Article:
Change Islands is on the northeast coast of Newfoundland and Labrador and is comprised of three islands, two of which are occupied. For more information on Change Islands please visit this link.
This fence caught my eye, as did the street signs in the shape of a fish.
Beautiful old United Church. The doors were unlocked so I actually got to see the interior.
Unique buildings which all have a curved roof. This curved roof design was common on Change Islands but rarely found elsewhere in Newfoundland. The yellow house was a cottage built in the early 1900’s by Walter and Raymond Torraville.
I feel we are all islands – in a common sea. Anne Morrow Lindbergh
A patchwork roof….thrifty and eye pleasing.
Driving across the tickle (Newfoundland word for ‘narrow strait’) on the Spencer Bridge, this lovely pop of colour makes a welcoming statement.
Salt in the air in the middle of nowhere. (Pinterest)
This is not a walk where you would ever be bored.
While there I met some interesting people who have bought summer homes on Change Islands. They love this place and enjoy the many opportunities for painting and photography. One of the people I met is a brilliant artist Susan Abma Susan graciously showed us some of her paintings. Please click the link to view some of her work.
You can find me where the music meets the ocean.
Beautiful wildflowers along the way….Butter and Eggs.
Hooded ladies’-tresses……..a first time ID for me.
For all your shopping needs……….
I live in a very small house, but my windows look out on a very large world. Confucius
For the right understanding of a landscape, information must come to the intelligence from all the senses. Thomas A. Clark In Praise of Walking
I hope you have enjoyed your walk through Change Islands. For information on the ferry schedule from Farewell to Change Islands and Fogo, please call 1 888 638 5454.
Photos L & C Fudge
Barachois Pond Provincial Park is one of the largest parks in Newfoundland and is located near Stephenville Crossing. Barachois Pond Provincial Park – The Canadian Encyclopedia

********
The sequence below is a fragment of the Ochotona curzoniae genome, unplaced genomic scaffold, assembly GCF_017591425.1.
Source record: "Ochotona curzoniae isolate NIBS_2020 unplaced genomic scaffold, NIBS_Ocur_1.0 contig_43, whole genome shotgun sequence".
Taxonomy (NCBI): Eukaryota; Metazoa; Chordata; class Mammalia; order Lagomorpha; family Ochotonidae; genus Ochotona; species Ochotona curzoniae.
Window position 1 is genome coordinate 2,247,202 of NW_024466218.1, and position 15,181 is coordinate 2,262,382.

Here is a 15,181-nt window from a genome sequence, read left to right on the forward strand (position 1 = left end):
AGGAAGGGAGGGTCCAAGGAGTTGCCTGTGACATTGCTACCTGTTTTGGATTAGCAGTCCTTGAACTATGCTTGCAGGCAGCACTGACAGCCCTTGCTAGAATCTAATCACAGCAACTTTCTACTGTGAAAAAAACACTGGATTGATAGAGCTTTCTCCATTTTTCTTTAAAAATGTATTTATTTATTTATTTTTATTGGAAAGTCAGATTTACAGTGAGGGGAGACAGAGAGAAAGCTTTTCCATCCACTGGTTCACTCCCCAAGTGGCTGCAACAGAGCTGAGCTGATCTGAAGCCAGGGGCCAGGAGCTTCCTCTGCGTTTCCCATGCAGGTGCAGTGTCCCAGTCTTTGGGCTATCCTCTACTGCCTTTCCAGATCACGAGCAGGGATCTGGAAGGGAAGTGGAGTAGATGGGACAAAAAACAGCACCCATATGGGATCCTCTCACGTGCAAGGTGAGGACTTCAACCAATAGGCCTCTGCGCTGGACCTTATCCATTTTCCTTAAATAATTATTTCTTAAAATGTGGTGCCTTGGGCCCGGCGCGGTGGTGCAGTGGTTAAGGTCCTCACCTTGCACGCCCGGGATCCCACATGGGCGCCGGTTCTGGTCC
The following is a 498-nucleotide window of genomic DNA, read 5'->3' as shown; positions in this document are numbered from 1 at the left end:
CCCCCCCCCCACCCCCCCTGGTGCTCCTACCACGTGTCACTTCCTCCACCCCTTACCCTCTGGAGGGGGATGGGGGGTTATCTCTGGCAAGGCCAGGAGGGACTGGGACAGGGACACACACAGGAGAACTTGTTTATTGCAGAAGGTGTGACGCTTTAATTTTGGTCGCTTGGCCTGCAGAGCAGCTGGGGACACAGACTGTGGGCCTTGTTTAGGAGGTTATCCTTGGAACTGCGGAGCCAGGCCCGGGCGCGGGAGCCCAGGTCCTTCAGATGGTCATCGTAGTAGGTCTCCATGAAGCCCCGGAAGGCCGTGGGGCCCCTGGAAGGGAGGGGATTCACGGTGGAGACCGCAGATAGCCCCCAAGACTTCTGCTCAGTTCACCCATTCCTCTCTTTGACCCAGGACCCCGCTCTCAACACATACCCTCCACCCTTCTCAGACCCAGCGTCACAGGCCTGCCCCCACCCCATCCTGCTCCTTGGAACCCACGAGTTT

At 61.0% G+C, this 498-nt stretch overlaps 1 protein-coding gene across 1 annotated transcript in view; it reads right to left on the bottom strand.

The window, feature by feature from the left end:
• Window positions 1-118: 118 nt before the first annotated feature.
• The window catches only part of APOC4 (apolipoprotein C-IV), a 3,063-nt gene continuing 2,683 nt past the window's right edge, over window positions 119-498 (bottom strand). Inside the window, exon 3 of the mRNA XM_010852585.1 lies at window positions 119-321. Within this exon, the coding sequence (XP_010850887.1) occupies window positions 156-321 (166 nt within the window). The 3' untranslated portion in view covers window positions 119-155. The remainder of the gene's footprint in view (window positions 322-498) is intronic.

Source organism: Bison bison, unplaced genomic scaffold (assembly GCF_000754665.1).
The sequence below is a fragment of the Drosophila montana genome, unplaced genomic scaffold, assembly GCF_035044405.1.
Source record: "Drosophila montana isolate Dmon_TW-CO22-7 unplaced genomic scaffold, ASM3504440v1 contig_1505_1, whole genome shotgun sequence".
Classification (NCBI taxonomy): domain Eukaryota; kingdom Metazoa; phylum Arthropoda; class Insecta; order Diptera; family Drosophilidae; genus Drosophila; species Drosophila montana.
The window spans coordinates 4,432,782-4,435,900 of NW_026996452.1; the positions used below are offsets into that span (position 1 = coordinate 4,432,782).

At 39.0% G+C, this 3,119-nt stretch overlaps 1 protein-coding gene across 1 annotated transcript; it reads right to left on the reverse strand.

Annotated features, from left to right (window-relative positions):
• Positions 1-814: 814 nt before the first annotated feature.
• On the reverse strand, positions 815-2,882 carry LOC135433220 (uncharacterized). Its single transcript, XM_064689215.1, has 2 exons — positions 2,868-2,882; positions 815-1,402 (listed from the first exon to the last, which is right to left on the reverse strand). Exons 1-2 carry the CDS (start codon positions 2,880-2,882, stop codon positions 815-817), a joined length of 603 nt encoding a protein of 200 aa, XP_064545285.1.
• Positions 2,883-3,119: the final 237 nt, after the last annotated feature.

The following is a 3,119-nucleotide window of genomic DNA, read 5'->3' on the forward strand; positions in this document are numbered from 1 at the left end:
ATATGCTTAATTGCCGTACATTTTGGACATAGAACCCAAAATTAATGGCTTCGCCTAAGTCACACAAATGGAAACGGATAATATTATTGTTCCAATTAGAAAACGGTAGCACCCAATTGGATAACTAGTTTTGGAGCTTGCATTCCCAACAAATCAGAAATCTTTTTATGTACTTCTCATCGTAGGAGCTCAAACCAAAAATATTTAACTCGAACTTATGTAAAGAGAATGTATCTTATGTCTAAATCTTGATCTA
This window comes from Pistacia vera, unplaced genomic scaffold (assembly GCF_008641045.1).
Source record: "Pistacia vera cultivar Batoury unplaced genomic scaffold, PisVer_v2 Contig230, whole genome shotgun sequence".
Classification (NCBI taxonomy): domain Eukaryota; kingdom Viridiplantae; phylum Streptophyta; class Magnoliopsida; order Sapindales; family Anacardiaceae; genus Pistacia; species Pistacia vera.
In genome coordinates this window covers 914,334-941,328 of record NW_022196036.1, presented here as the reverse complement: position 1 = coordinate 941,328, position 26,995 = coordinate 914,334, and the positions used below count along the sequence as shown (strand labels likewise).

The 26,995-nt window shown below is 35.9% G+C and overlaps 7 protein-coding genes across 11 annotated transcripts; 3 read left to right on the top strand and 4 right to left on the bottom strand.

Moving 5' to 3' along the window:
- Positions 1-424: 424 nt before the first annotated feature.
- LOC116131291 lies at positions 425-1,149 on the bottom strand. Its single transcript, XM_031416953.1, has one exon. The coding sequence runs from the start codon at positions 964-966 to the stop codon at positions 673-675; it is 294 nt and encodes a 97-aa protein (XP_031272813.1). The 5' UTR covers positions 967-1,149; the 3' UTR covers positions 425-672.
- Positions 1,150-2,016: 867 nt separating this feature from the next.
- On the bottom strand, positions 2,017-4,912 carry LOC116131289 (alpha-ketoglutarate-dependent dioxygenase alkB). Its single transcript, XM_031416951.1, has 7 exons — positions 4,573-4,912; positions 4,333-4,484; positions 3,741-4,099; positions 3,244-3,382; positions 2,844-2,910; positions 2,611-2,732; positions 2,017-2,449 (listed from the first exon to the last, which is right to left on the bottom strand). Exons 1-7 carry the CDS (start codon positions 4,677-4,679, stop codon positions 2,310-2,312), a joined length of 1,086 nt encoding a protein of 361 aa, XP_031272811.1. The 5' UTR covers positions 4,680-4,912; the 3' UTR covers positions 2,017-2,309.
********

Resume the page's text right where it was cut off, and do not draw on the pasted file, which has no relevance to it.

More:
Erin Mountain Trail is located within the park and I was told, it was named after the grandson of an MHA who was involved with the development of the park in the late 1950’s.
The park was opened in 1962 and has a large variety of trees. There are spruce, fir, larch, aspen,black ash and white pine.
The trail is rated moderate/difficult and, according to the park board, is 6 km return. A guide book lists it as being 8 km, a newspaper article as being 10 and still another source, says 12 km! I didn’t have my Garmin with me, so I can’t confirm. My estimate would be 8 km.
….and off we go.
Some of the boardwalk was quite slick and slippery. It was wet and seemed as if it were covered with some kind of tree (?) residue.
Stairs and more stairs.
Beautiful wildflowers along the way.
May your trails be crooked, winding, lonesome, dangerous, leading to the most amazing view. May your mountains rise into and above the clouds. Edward Abbey
These little toads were everywhere along the trail and they are camouflaged so well, I almost stepped on them a couple of times. They are quite amazing. My husband tapped one gently with his hiking stick and it tucked its head and played dead. Nature is wondrous.
The ferns were ginormous and sections of the trail were a little difficult.
No moose sightings, but they did leave a little gift.
After the hike, our feet were quite wet.
Thousands of tired, nerve-shaken, over-civilized people are beginning to find that going to the mountains is going home; that wildness is a necessity. John Muir
Hope you enjoyed the hike.
photos L & C Fudge